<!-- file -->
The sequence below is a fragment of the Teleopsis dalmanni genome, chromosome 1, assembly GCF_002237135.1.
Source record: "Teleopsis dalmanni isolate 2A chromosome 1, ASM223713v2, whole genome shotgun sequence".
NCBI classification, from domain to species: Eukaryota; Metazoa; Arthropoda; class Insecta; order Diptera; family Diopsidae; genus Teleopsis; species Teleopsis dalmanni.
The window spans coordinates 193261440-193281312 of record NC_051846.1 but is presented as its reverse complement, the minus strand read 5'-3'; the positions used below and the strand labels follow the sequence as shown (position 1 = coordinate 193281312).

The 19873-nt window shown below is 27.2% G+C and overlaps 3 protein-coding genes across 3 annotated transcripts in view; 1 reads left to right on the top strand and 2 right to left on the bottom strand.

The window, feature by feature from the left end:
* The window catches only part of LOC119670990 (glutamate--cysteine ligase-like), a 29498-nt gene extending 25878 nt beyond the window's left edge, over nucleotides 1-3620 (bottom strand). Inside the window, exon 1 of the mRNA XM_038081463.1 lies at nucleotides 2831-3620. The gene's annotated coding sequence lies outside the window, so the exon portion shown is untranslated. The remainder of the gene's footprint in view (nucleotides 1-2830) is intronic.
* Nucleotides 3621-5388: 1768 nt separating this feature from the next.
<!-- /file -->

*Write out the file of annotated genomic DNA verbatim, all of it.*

The sequence below is a fragment of the Teleopsis dalmanni genome, chromosome 1, assembly GCF_002237135.1.
Source record: "Teleopsis dalmanni isolate 2A chromosome 1, ASM223713v2, whole genome shotgun sequence".
NCBI classification, from domain to species: Eukaryota; Metazoa; Arthropoda; class Insecta; order Diptera; family Diopsidae; genus Teleopsis; species Teleopsis dalmanni.
The window spans coordinates 193261440-193281312 of record NC_051846.1 but is presented as its reverse complement, the minus strand read 5'-3'; the positions used below and the strand labels follow the sequence as shown (position 1 = coordinate 193281312).

The 19873-nt window shown below is 27.2% G+C and overlaps 3 protein-coding genes across 3 annotated transcripts in view; 1 reads left to right on the top strand and 2 right to left on the bottom strand.

The window, feature by feature from the left end:
* The window catches only part of LOC119670990 (glutamate--cysteine ligase-like), a 29498-nt gene extending 25878 nt beyond the window's left edge, over nucleotides 1-3620 (bottom strand). Inside the window, exon 1 of the mRNA XM_038081463.1 lies at nucleotides 2831-3620. The gene's annotated coding sequence lies outside the window, so the exon portion shown is untranslated. The remainder of the gene's footprint in view (nucleotides 1-2830) is intronic.
* Nucleotides 3621-5388: 1768 nt separating this feature from the next.